Interview with Nick Pesch, Brewer’s Tour Guide to Milwaukee & Mookie


The series of interviews where I talk to people who arouse my curiosity or make me interestingly examine my points of view.

How not to be romantic with baseball?

-Brad Pitt as Billy Beane, “Moneyball” (2011)

As it turned out, this interview was completely unplanned. Regardless of some conversations I’ve had on the road, including some readers learning that I’m being paid (a pittance) to write for True Blue LA, I can’t help but vomit their opinions on any subject related that they can think of. This is at worst a minor complaint. I’m ridiculously blessed and lucky to be in a position where I’m a professional fan. I go to Los Angeles Dodgers games and share my stories with my friends, family and you.

One such story is the story of Nick Pesch (pronounce it as it sounds), a 22-year-old communications specialist who works for both the Milwaukee Bucks and the Milwaukee Brewers as a tour guide. Nick was a tour guide for the Bucks for three seasons and in his inaugural season with the Brewers. The rest of the time, Nick will be present with his family’s season tickets.

[Author’s Note: This interview has been edited for length and clarity.]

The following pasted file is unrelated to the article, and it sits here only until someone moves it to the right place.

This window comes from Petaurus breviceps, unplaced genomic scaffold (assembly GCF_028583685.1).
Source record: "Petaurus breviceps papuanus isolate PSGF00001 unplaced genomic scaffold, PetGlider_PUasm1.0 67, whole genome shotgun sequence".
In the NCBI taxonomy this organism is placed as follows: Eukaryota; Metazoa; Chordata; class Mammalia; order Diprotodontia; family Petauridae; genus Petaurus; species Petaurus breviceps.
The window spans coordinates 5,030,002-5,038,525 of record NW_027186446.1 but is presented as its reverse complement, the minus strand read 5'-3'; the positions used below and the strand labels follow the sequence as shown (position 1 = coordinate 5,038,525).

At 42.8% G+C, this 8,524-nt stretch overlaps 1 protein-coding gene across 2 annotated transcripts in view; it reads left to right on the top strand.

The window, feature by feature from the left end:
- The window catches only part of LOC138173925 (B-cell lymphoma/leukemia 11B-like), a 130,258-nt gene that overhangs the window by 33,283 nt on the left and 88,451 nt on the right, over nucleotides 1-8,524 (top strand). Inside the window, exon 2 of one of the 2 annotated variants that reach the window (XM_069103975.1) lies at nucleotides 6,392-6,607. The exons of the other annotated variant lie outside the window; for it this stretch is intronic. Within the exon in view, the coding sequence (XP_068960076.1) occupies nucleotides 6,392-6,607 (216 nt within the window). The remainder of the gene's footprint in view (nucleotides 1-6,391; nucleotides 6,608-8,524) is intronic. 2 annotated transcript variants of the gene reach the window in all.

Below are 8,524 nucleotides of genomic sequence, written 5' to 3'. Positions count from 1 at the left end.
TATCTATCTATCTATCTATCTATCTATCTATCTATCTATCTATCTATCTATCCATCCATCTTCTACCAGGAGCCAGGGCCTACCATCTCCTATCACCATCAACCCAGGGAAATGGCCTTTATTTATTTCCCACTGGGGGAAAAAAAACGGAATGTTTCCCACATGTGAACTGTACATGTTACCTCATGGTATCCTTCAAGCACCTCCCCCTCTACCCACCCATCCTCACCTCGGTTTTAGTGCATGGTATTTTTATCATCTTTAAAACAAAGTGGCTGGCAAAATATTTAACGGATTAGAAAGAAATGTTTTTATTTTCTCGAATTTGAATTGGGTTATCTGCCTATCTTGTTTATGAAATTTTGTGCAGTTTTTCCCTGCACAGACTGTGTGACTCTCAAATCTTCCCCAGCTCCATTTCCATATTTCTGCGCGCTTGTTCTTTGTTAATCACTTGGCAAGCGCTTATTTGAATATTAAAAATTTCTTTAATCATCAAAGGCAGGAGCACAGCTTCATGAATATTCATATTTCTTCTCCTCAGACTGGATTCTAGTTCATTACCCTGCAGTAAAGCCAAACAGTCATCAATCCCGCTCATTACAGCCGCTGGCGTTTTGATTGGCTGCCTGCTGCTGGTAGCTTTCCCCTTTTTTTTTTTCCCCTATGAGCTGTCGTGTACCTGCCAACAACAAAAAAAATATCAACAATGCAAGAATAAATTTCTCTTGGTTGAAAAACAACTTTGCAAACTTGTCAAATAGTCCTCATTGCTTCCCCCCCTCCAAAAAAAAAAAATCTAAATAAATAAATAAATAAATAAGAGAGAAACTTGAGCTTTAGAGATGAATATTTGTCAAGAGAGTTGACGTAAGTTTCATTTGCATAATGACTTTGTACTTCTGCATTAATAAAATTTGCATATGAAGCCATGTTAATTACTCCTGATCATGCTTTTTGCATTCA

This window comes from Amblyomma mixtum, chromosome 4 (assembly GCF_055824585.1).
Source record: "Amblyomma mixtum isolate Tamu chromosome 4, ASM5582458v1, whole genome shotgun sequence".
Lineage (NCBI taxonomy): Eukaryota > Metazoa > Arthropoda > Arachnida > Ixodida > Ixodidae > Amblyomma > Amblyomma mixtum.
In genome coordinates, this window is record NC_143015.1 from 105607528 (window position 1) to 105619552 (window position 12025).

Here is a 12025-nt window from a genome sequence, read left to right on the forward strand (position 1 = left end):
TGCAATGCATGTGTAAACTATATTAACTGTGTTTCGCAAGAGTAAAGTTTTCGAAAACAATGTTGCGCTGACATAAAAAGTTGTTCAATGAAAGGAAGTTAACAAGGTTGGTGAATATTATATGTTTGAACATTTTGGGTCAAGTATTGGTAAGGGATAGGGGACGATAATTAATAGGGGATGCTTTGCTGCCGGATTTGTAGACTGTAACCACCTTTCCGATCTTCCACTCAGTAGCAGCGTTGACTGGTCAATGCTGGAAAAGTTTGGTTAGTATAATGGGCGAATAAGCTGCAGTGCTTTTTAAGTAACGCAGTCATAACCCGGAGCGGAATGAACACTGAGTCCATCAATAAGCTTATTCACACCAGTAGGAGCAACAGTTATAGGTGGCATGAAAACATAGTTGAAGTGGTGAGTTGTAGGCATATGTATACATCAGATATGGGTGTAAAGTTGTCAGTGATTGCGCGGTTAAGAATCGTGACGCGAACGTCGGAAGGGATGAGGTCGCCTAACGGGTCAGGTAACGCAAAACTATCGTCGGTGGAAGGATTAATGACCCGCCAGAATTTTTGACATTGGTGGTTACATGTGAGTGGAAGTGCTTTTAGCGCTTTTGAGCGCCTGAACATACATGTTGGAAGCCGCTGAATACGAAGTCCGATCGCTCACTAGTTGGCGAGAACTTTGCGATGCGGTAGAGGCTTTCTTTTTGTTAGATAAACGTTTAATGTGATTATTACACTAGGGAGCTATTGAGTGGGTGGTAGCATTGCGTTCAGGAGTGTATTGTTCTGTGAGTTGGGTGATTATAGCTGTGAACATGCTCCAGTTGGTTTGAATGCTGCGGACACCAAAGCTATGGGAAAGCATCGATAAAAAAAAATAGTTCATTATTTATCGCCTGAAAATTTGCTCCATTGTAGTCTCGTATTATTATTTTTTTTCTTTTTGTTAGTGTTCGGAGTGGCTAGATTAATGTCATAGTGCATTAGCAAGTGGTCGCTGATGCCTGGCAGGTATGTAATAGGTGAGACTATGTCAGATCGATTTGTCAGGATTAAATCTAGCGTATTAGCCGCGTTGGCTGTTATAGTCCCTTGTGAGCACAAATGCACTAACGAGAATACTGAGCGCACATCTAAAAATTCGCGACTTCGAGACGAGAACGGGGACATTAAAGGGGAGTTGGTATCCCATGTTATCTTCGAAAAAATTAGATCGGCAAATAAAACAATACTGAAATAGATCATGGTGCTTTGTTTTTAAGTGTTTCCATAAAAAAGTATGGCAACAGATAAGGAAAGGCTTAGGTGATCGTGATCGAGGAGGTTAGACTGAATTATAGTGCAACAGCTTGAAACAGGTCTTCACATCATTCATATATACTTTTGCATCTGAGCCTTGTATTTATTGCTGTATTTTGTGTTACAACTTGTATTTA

Who is Nick Pesch?

Michael J. Elizondo (MJE): For someone who doesn’t know, what exactly are you doing at American Family Field?

Nick Pesch (NP): I give standard guided tours and I give abbreviated tours that involve people going down the slide where [David Vassegh] was injured. [Author’s note: We will discuss that incident more in Part 2.] I work around 40 games a season, where I usually help direct people where to go or I work at Selig Experience. The rest of the time I usually go to matches as a fan.

[Author’s Note: The Selig Experience is an exhibit honoring Bud Selig and his role in bringing baseball back to Milwaukee. It has a hologram of Selig that appears at the end of a movie where Bob Uecker is narrating the history of baseball in Milwaukee. The attraction is open during games, but if you take the standard Ballpark Tour, your tour begins by going to the Selig Experience.]

Apart from the Selig experience. August 16, 2022.
Michael Elizondo / TrueBlue LA

Example of what is in The Selig Experience.  August 16, 2022.

Example of what is in The Selig Experience. August 16, 2022.